The Rosenkavalier

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PreviousJanuary 2023

One of the most popular 20th–century opera.

State Opera Chorus
State Opera Orchestra

One of the most popular 20th–century operas, Der Rosenvavalier (The Knight of the Rose) was created by the German composer Richard Strauss in collaboration with the Austrian writer, dramatist and librettist Hugo von Hoffmansthal. Presenting a colourful picture of life in mid-18th-century Vienna, it employs numerous time-honoured comedy traits – disguise, convoluted situations, ridiculous human types. The world premiere of Der Rosenkavalier, in 1911 in Dresden, was such a sensational success that extra train connections were provided in order to make it possible for opera  fans from across Europe to travel to see the production in the capital of Saxony. Strauss himself referred to Der Rosenkavalier as a “Mozartean opera”, adding that he had aimed to create a modern version of Le nozze di Figaro.

Though a comedy, whose four protagonists – the aristocratic Marschallin, her lover Count Octavian, her cousin Baron Ochs and his prospective fiancée Sophie – are enmeshed in a number of intrigues involving mistaken identities, the piece also affords food for thought, incorporating such weighty themes as marital infidelity and human inconstancy. The new State Opera production of Der Rosenkavalier is a revival of the highly acclaimed Komische Oper Berlin adaptation, directed by Andreas Homoki and featuring Frank Philipp Schlößmann’s sets and Gideon Davey’s costumes.

Program and cast


Stage director

Andreas Homoki


Frank Philipp Schlößmann

Costume design

Gideon Davey

Prague State Opera

The State Opera today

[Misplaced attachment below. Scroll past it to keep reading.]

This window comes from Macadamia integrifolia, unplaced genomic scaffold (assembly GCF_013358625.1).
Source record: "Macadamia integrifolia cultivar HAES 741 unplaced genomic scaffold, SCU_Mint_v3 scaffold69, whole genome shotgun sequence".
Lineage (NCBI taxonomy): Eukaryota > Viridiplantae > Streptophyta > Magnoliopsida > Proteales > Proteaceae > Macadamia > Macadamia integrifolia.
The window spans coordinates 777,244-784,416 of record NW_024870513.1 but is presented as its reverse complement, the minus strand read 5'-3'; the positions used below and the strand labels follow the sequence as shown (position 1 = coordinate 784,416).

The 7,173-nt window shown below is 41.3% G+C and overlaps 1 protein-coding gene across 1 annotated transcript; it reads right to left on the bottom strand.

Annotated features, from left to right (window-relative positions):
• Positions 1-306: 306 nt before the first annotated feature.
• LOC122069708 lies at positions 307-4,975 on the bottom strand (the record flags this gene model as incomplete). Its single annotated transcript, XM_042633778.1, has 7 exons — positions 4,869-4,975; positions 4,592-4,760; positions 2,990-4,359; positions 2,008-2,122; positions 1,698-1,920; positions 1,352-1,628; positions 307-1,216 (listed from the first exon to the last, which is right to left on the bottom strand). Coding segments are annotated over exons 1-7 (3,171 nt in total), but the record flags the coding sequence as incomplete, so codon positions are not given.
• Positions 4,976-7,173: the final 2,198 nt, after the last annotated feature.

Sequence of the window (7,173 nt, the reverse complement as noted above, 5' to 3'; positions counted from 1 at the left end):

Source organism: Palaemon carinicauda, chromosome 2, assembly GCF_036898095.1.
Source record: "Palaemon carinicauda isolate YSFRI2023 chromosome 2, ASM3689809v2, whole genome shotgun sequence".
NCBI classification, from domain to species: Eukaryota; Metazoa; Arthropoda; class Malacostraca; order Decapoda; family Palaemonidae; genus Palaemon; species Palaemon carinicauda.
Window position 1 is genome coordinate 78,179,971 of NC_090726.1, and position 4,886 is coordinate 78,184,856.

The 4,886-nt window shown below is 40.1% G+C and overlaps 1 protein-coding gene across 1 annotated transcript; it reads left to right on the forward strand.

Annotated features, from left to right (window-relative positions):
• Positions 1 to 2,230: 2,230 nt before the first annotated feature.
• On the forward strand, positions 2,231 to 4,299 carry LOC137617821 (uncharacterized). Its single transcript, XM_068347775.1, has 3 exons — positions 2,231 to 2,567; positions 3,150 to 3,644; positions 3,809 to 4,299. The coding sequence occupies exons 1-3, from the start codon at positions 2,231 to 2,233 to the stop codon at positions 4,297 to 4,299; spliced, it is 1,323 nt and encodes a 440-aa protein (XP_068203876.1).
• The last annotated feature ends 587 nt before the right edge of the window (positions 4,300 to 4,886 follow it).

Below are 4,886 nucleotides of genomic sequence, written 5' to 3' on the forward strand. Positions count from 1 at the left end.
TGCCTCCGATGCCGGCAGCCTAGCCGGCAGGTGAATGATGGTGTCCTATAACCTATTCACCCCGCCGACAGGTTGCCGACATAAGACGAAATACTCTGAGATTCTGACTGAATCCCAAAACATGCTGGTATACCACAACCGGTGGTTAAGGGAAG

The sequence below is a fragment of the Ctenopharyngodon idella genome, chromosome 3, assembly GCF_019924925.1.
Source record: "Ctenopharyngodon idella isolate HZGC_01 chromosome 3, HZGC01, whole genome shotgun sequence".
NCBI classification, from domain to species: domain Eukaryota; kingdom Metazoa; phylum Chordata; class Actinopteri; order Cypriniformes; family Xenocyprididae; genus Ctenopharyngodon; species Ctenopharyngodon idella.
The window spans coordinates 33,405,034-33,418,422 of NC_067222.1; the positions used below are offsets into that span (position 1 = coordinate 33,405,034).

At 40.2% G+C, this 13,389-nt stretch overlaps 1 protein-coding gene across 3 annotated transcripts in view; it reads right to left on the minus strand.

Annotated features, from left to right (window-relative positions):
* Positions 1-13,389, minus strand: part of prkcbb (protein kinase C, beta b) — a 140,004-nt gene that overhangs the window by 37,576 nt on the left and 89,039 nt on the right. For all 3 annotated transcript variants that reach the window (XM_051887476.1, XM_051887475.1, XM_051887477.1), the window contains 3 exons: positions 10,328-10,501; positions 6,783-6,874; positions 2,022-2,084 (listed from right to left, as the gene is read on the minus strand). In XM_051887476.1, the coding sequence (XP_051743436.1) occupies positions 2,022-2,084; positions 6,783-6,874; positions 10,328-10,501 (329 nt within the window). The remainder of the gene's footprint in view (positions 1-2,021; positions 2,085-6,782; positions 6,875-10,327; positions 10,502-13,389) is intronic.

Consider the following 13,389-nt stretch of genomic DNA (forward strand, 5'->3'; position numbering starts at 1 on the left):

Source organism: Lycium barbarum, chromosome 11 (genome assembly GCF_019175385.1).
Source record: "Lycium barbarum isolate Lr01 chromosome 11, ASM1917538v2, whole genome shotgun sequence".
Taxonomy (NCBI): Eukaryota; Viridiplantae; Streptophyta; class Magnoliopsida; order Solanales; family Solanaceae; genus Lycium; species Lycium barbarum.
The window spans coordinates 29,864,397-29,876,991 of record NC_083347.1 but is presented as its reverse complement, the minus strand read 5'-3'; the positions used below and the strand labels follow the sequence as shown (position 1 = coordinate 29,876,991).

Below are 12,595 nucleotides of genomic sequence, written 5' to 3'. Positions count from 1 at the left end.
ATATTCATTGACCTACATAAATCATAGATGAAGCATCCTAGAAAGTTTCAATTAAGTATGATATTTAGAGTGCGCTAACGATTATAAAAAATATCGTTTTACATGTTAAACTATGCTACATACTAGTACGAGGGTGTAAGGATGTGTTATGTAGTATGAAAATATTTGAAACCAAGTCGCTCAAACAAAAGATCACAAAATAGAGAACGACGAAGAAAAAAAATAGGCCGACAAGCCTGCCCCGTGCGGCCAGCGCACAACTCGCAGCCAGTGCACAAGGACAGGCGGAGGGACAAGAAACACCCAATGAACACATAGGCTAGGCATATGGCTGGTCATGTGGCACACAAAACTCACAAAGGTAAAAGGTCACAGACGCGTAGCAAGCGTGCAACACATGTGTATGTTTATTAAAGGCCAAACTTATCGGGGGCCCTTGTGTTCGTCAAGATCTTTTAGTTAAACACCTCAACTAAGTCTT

The State Opera (formerly the State Opera Prague, between 1948 and 1992 the Smetana Theatre, and originally the New German Theatre) has been a part of the National Theatre since 2012. The Opera and Ballet ensembles give repertory performances at the State Opera.




The Prague State Opera resides in the building which on January 5, 1888 was opened as a Prague German stage with the performance of Wagner’s opera, The Mastersingers of Nürnberg. In the 19th century, Prague Germans performed in the Estate’s Theater in alternation with a Czech company. Desire for their own theater led to negotiations in 1883 for the construction of a new theater building for the German Theater Association. Over the next three years, a blueprint was drawn up and handed over to the Vienna atelier of Fellner and Hellmer. Also sharing in the design was the architect of the Vienna Municipal Theater, Karl Hasenauer, while Prague architect Alfons Wertmüller took part in the construction. Financing came from private collections. With its spacious auditorium and neo-Rococo decoration, this theater building is among the most beautiful in Europe.




By car

On Wilsonova street, from the left lane close to the State Opera building take the slip road to the Slovan above-ground garage. The parking fee is 40 CZK/h.


By tram


By daytime tram No. 11 to the stop “Muzeum”, through the underpass beneath Legerova street in the direction of the NationalMuseum, at the crossroads turn right along the NewBuilding of the NationalMuseum.


By daytime trams Nos. 3, 9, 14 and 24 or night trams Nos. 51, 52, 54, 55, 56 and 58 to the stop “Václavské náměstí”, then by foot uphill on the left side of the Wenceslas Square to the traffic lights across Wilsonova and Vinohradská streets. Then turn left along the NewBuilding of the NationalMuseum.


By metro

To the “Muzeum” station, lines A and C (green and red), and then by foot along the NewBuilding of the NationalMuseum.

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